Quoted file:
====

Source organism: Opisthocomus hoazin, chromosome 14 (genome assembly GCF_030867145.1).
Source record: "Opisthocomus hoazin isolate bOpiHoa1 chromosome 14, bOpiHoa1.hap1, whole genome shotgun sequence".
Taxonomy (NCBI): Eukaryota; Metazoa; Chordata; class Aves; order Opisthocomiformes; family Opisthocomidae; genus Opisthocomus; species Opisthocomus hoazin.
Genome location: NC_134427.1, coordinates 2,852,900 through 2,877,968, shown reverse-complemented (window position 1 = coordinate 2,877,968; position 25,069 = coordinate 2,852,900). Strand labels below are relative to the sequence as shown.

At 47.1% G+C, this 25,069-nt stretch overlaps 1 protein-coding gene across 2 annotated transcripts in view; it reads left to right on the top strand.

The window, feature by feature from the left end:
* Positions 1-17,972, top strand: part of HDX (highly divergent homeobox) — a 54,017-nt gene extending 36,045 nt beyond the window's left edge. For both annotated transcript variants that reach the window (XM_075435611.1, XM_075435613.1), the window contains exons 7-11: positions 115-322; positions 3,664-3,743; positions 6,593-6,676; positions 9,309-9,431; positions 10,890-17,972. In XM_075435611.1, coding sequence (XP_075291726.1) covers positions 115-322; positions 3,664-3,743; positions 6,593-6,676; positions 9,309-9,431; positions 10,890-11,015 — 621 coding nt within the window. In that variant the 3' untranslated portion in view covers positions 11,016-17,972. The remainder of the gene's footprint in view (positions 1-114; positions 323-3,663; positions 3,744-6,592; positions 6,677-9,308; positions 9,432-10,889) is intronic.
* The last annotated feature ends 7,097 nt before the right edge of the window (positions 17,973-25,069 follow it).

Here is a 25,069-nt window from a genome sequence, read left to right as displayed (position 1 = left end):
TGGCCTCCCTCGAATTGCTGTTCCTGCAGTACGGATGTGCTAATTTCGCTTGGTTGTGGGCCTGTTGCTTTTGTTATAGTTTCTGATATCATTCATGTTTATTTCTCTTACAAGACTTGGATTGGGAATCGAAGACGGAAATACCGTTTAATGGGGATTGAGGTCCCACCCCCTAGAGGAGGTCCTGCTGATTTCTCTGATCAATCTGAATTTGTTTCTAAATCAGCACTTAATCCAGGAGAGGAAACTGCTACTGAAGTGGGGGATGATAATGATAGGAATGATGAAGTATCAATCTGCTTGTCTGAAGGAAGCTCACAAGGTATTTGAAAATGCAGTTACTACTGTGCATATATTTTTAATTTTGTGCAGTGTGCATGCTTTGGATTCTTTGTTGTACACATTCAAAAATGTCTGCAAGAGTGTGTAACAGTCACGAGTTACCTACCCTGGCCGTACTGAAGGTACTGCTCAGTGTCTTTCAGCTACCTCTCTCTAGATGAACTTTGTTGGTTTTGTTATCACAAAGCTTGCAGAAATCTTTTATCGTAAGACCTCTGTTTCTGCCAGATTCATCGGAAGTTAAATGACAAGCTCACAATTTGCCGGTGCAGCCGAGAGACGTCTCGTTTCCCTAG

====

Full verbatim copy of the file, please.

Source organism: Opisthocomus hoazin, chromosome 14 (genome assembly GCF_030867145.1).
Source record: "Opisthocomus hoazin isolate bOpiHoa1 chromosome 14, bOpiHoa1.hap1, whole genome shotgun sequence".
Taxonomy (NCBI): Eukaryota; Metazoa; Chordata; class Aves; order Opisthocomiformes; family Opisthocomidae; genus Opisthocomus; species Opisthocomus hoazin.
Genome location: NC_134427.1, coordinates 2,852,900 through 2,877,968, shown reverse-complemented (window position 1 = coordinate 2,877,968; position 25,069 = coordinate 2,852,900). Strand labels below are relative to the sequence as shown.

At 47.1% G+C, this 25,069-nt stretch overlaps 1 protein-coding gene across 2 annotated transcripts in view; it reads left to right on the top strand.

The window, feature by feature from the left end:
* Positions 1-17,972, top strand: part of HDX (highly divergent homeobox) — a 54,017-nt gene extending 36,045 nt beyond the window's left edge. For both annotated transcript variants that reach the window (XM_075435611.1, XM_075435613.1), the window contains exons 7-11: positions 115-322; positions 3,664-3,743; positions 6,593-6,676; positions 9,309-9,431; positions 10,890-17,972. In XM_075435611.1, coding sequence (XP_075291726.1) covers positions 115-322; positions 3,664-3,743; positions 6,593-6,676; positions 9,309-9,431; positions 10,890-11,015 — 621 coding nt within the window. In that variant the 3' untranslated portion in view covers positions 11,016-17,972. The remainder of the gene's footprint in view (positions 1-114; positions 323-3,663; positions 3,744-6,592; positions 6,677-9,308; positions 9,432-10,889) is intronic.
* The last annotated feature ends 7,097 nt before the right edge of the window (positions 17,973-25,069 follow it).

Here is a 25,069-nt window from a genome sequence, read left to right as displayed (position 1 = left end):
TGGCCTCCCTCGAATTGCTGTTCCTGCAGTACGGATGTGCTAATTTCGCTTGGTTGTGGGCCTGTTGCTTTTGTTATAGTTTCTGATATCATTCATGTTTATTTCTCTTACAAGACTTGGATTGGGAATCGAAGACGGAAATACCGTTTAATGGGGATTGAGGTCCCACCCCCTAGAGGAGGTCCTGCTGATTTCTCTGATCAATCTGAATTTGTTTCTAAATCAGCACTTAATCCAGGAGAGGAAACTGCTACTGAAGTGGGGGATGATAATGATAGGAATGATGAAGTATCAATCTGCTTGTCTGAAGGAAGCTCACAAGGTATTTGAAAATGCAGTTACTACTGTGCATATATTTTTAATTTTGTGCAGTGTGCATGCTTTGGATTCTTTGTTGTACACATTCAAAAATGTCTGCAAGAGTGTGTAACAGTCACGAGTTACCTACCCTGGCCGTACTGAAGGTACTGCTCAGTGTCTTTCAGCTACCTCTCTCTAGATGAACTTTGTTGGTTTTGTTATCACAAAGCTTGCAGAAATCTTTTATCGTAAGACCTCTGTTTCTGCCAGATTCATCGGAAGTTAAATGACAAGCTCACAATTTGCCGGTGCAGCCGAGAGACGTCTCGTTTCCCTAG